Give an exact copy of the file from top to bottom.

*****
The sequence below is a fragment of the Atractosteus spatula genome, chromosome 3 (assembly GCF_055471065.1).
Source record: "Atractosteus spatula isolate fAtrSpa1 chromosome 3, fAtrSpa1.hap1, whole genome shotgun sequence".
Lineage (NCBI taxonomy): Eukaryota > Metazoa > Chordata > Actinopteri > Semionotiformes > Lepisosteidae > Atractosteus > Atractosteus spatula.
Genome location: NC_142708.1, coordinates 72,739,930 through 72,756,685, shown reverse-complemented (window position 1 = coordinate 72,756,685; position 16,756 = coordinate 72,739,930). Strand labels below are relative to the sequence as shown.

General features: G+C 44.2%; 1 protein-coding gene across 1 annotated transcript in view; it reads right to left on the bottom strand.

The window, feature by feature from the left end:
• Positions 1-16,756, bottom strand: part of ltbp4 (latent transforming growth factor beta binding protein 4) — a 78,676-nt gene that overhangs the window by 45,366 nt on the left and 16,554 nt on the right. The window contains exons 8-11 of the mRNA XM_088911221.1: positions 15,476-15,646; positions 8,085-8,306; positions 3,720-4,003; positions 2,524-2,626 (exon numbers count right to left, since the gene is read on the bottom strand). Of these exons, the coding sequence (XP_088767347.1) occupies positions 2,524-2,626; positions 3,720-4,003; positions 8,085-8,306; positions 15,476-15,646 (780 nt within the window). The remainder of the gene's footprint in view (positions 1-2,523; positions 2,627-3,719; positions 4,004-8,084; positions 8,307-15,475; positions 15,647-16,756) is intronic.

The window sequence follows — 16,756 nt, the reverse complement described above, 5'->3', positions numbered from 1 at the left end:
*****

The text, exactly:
The sequence below is a fragment of the Atractosteus spatula genome, chromosome 3 (assembly GCF_055471065.1).
Source record: "Atractosteus spatula isolate fAtrSpa1 chromosome 3, fAtrSpa1.hap1, whole genome shotgun sequence".
Lineage (NCBI taxonomy): Eukaryota > Metazoa > Chordata > Actinopteri > Semionotiformes > Lepisosteidae > Atractosteus > Atractosteus spatula.
Genome location: NC_142708.1, coordinates 72,739,930 through 72,756,685, shown reverse-complemented (window position 1 = coordinate 72,756,685; position 16,756 = coordinate 72,739,930). Strand labels below are relative to the sequence as shown.

General features: G+C 44.2%; 1 protein-coding gene across 1 annotated transcript in view; it reads right to left on the bottom strand.

The window, feature by feature from the left end:
• Positions 1-16,756, bottom strand: part of ltbp4 (latent transforming growth factor beta binding protein 4) — a 78,676-nt gene that overhangs the window by 45,366 nt on the left and 16,554 nt on the right. The window contains exons 8-11 of the mRNA XM_088911221.1: positions 15,476-15,646; positions 8,085-8,306; positions 3,720-4,003; positions 2,524-2,626 (exon numbers count right to left, since the gene is read on the bottom strand). Of these exons, the coding sequence (XP_088767347.1) occupies positions 2,524-2,626; positions 3,720-4,003; positions 8,085-8,306; positions 15,476-15,646 (780 nt within the window). The remainder of the gene's footprint in view (positions 1-2,523; positions 2,627-3,719; positions 4,004-8,084; positions 8,307-15,475; positions 15,647-16,756) is intronic.

The window sequence follows — 16,756 nt, the reverse complement described above, 5'->3', positions numbered from 1 at the left end: